Author Topic: Improvised Airstrips
Sirkitbreaker
Just another number

Member # 42192
posted 03 December 2001 20:25                

I am doing some research into improvised airstrips pretty similar to those you find in Africa and the Carribbean. Does anybody know of a reference publication or a useful internet source detailing things like runway inspection methods, lightish types for use on such airstrips and anecdotal reports? Pictures especially useful.
I have looked at the Mission Aviation Fellowship site, this is exactly the kind of environment I am thinking of although the site lists few details of runways.

Many thanks
SMK

PS am not planning on going into the drug or gun running business...honest!

null


From: Planet Zarg | Registered: Sep 2001  | 

Tinstaafl
Just another number

Member # 2389
posted 03 December 2001 21:26                

Australia's CASA has a Civil Aviation Advisory Publicaton (CAAP) dealing with Aircraft Landing Areas (ALA)

In Oz anyone can designate an area for the use of a/c (subject to the usual council bureaucrats, if applicable). An ALA is such a strip ie not licenced or subject to any particular oversight by any regulatory authority.

The relevent CAAP gives guidance & recommendations concerning suitable criteria.

Don't have the specific CAAP number but CASA probably has it on their website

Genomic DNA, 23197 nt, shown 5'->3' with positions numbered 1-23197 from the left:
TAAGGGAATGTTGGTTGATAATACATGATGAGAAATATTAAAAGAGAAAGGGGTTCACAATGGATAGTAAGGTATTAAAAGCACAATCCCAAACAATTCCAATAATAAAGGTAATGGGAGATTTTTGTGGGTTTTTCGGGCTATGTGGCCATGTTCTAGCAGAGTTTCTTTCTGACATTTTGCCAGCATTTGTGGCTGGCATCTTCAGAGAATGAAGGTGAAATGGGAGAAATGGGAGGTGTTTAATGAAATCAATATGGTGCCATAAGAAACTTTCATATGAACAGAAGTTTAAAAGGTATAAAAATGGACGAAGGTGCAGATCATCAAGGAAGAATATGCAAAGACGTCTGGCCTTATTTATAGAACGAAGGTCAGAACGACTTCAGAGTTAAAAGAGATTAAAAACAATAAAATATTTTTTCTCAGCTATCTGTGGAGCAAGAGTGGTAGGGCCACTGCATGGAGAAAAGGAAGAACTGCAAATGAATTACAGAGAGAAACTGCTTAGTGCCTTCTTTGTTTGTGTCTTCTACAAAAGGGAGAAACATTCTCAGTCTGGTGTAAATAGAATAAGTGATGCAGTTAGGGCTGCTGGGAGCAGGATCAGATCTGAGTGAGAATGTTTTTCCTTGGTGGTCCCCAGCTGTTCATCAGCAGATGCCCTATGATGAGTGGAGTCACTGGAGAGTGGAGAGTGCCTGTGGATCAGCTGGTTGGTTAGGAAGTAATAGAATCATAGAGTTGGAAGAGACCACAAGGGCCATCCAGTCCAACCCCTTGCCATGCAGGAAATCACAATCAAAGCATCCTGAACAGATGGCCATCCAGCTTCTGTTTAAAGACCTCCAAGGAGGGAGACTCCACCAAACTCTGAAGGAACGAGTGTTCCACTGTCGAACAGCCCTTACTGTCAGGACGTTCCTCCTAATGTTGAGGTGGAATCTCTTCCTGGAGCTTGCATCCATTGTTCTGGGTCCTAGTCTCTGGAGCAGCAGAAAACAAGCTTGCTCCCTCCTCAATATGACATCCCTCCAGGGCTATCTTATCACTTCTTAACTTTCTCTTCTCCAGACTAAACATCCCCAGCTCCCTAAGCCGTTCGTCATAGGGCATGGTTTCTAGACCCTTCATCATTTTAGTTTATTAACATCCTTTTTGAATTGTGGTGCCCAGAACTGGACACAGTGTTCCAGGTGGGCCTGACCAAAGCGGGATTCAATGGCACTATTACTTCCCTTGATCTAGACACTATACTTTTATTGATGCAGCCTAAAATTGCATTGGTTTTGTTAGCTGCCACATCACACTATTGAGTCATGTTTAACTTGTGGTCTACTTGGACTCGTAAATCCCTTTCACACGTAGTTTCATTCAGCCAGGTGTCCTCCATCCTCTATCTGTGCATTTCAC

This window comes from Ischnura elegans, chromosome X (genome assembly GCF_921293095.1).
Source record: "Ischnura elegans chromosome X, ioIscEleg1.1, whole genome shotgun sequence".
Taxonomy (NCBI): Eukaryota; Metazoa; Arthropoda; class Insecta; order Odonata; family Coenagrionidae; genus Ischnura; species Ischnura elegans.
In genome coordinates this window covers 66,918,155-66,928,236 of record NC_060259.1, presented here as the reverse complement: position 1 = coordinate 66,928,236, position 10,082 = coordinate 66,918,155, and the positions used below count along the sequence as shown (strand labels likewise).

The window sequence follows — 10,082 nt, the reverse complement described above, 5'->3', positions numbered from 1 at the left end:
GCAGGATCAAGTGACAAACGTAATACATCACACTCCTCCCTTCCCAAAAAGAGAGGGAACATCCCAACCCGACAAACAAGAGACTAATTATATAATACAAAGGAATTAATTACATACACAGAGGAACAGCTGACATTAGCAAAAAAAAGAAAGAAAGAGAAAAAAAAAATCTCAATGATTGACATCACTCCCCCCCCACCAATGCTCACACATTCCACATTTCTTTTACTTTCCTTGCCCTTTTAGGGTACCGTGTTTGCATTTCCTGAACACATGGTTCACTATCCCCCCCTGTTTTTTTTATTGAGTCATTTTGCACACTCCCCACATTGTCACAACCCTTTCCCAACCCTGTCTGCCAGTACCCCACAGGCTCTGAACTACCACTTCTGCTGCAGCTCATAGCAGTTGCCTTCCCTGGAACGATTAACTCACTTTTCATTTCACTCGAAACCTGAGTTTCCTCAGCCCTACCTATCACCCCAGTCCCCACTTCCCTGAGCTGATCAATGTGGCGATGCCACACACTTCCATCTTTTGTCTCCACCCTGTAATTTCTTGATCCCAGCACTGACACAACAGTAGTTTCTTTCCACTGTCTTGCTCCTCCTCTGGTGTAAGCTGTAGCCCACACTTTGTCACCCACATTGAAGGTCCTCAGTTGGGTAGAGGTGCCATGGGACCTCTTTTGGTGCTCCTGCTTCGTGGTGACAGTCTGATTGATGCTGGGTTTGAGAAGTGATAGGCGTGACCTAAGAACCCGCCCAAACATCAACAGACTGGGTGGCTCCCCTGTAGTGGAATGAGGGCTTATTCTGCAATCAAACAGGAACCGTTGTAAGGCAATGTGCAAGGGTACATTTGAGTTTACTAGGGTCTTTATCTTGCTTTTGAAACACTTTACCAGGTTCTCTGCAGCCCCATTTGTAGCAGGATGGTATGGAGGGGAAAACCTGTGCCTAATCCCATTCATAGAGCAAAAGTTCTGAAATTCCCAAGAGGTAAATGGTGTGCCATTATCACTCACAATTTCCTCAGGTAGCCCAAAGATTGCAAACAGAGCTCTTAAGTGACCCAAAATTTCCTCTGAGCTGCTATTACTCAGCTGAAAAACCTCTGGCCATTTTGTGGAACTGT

www.casa.gov.au


From: UK | Registered: Dec 98  | 

Dave Incognito
Just another number

Member # 18055
posted 03 December 2001 23:38                

CAAP 92-1(1) is the one Tinstaafl is referring to. It covers information regarding ALA dimensions and lighting etc.

Not sure if you can download it off the web site but definitely worth a try.

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Flying is easy - just throw yourself at the ground and miss.


From: A one horse town called Sydney | Registered: Jul 2000  | 

topunicyclist
Just another number

Member # 7326
posted 04 December 2001 10:30                

I assisted with clearing airstrips for MAF in Tanzania several years ago.

Basically the target was 1000 metres long, reasonably flat, 20 metres wide and a further 10 metres or so either side clear of bushes & trees suitable for the wings of an aircraft (e.g. a high wing Cessna) to pass over.

Not really an answer to your question, but there you go.....!

[ 04 December 2001: Message edited by: topunicyclist ]


From: Chichester, West Sussex, UK | Registered: Sep 1999  | 

Tinstaafl
Just another number

Member # 2389
posted 04 December 2001 17:57                

In Dept Civil Aviation/Dept. of Aviation days, their recommended method to test the surface for adequate smoothness was to drive a heavily sprung laden vehicle along the strip at 50mph.

Softness was determined by how deep the tyre tracks were.

I don't think this is included in the CAAP.


From: UK | Registered: Dec 98  | 

OzExpat

PPRuNeaholic


Member # 16428
posted 05 December 2001 10:54                

Tinny... I had an idea that the speed was 30 MPH (ie 50 KMH), but I could be wrong.

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Dispela olgeta samting i pekpek bilong bulmakau!


From: Port Moresby, NCD, PNG | Registered: Jun 2000  |

Tinstaafl
Just another number